statements and images. What happens is that 3-4 hours a day
of bright, loud, dazzling words and images ﬁlls our minds
with anxiety and anticipation and fantasy, and our bodies
with stress and tension. To consciously relax, we must practice
clearing our minds of all this noise. It would be helpful to this
process if there weren’t quite so much noise to contend with.
Take control of what goes into your mind.
Most of us have jobs that are stressful, full of deadlines
and last minute emergencies, surprises from the boss or
the client. If martial arts is more than just punching and
kicking, more than just winning contests — then it must
be applicable off the mats, outside the dojo as well. What
does it mean that we call this the practice of martial arts?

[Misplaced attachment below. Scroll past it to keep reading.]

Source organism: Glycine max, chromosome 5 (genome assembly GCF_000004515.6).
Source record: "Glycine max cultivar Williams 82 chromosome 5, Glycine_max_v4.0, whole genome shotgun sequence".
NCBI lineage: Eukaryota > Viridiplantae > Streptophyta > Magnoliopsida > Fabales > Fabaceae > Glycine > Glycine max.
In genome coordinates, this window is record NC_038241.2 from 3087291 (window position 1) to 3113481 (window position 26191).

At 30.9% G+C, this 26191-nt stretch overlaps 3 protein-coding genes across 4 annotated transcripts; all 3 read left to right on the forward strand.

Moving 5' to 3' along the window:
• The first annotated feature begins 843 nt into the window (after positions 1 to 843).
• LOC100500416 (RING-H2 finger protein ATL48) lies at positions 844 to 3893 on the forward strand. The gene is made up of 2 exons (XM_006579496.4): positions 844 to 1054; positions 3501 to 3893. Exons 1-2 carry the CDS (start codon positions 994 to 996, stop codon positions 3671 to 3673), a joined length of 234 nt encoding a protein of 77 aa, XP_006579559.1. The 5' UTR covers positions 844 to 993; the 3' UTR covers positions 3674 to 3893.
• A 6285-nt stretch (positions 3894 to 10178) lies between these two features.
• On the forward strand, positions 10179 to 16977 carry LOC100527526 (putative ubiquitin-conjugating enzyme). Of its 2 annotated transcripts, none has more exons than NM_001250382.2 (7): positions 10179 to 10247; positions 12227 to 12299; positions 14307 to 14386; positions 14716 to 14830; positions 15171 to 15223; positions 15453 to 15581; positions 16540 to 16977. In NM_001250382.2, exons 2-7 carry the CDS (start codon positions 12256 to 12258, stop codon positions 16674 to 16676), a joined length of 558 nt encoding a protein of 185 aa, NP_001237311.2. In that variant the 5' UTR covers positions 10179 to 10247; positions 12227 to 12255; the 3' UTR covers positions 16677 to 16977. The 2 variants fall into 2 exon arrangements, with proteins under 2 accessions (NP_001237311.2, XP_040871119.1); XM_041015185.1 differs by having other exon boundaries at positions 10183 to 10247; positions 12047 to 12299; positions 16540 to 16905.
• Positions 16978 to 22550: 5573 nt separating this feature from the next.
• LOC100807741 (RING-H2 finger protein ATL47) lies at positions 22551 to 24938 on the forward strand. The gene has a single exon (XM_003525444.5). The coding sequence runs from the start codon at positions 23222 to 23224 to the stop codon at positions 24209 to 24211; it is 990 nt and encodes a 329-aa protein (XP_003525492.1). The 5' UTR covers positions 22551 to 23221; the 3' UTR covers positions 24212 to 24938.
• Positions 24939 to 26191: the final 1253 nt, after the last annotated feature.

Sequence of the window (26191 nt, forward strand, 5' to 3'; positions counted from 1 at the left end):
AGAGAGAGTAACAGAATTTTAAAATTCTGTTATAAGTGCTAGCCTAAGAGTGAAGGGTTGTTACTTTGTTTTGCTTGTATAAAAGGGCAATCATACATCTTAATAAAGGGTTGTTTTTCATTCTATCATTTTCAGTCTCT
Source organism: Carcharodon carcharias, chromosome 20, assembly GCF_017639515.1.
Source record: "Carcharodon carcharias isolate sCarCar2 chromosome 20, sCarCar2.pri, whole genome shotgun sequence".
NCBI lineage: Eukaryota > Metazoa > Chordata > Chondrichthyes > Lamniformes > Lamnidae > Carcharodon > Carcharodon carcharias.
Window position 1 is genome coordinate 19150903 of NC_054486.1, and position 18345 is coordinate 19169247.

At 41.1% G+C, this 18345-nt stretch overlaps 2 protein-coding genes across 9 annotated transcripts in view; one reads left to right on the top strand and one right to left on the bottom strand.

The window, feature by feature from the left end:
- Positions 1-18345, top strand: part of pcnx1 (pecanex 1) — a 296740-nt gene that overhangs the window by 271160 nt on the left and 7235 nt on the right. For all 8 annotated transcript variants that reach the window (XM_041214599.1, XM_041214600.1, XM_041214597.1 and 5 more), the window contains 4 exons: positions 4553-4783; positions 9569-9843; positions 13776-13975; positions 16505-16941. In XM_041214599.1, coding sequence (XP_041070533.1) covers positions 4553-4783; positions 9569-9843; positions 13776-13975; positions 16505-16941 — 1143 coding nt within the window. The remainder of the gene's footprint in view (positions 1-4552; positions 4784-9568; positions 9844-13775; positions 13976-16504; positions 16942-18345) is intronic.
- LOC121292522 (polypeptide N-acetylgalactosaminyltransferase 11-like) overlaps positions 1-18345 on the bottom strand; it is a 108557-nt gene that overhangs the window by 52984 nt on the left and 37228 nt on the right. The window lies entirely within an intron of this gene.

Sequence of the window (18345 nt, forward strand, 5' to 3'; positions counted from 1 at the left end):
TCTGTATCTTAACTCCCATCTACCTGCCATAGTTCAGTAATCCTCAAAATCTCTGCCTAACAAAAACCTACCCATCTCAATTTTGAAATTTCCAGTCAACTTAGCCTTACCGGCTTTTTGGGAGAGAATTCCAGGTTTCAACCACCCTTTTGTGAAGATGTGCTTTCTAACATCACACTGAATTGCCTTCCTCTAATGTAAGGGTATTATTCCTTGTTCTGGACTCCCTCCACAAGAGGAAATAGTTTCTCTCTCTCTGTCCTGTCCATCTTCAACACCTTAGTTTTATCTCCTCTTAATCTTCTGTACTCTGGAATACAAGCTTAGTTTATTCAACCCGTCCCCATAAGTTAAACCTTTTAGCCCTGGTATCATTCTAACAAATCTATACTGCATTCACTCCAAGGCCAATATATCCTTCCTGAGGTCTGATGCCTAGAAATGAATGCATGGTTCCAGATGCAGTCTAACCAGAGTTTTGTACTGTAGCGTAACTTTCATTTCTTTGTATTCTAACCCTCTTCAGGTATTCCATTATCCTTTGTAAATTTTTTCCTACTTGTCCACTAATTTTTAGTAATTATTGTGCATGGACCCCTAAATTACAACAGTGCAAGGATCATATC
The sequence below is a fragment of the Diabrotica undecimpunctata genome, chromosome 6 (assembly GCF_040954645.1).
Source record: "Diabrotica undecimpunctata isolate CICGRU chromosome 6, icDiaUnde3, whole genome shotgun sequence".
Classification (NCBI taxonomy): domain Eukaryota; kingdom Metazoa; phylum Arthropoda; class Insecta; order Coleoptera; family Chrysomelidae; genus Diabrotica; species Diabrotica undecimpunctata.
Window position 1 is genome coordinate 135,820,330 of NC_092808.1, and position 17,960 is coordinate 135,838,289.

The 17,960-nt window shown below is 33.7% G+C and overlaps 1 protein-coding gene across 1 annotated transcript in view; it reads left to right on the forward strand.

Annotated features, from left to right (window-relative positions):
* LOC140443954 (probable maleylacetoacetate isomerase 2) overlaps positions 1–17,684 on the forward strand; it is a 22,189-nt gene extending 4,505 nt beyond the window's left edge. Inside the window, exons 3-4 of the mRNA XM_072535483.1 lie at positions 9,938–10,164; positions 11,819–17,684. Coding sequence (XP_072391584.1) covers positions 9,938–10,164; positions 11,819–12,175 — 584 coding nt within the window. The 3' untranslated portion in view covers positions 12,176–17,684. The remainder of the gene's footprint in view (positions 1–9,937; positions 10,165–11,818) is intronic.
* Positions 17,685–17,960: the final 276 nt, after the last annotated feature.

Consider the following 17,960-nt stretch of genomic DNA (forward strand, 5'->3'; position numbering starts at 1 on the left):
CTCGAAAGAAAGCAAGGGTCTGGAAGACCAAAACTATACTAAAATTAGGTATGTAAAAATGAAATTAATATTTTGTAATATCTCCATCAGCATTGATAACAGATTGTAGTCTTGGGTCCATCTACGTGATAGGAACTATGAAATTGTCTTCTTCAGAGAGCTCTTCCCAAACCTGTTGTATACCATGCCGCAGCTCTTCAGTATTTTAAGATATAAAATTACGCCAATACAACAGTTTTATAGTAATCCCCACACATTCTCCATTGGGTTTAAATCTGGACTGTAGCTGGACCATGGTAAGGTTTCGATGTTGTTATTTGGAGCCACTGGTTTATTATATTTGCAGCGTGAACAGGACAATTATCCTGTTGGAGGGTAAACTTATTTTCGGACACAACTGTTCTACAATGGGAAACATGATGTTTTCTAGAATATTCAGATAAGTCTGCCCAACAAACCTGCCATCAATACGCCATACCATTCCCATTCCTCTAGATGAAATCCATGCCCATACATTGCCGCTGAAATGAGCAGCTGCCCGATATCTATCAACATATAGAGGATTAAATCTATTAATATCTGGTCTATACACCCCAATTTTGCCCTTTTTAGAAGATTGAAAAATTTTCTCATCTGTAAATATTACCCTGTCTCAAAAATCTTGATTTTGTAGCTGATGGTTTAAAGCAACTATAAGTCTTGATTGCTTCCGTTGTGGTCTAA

It means that when you practice techniques in the dojo,
you are learning so much more than how to throw a punch
correctly. You’re learning how to focus, how to relax, how to
coordinate mind and body. You’re learning how to remain
calm under stress. You’re learning how to work hard with
all your concentration, yet not so hard as to hurt yourself.
You’re learning to work with a partner and you’re becoming
sensitive to motion and energy, both within yourself and in
the world around you.
These are all valuable skills outside the dojo as well, in our
everyday life. Don’t imagine that your practice begins and
ends at edge of the mat. When you remain calm in a crisis
at work and patiently solve the problem, you are practicing
martial arts. When you have a difference of opinion with
your teenager (or with your parents) and you insist on
maintaining the energy of conversation and not that of
confrontation, you are practicing martial arts. When you
can’t sleep at 3:00 a.m. because of all the hectic activity in
your life, and you patiently watch the breath and calm your
mind, you are discovering what it means to be a martial
artist, in ways far more meaningful than merely winning a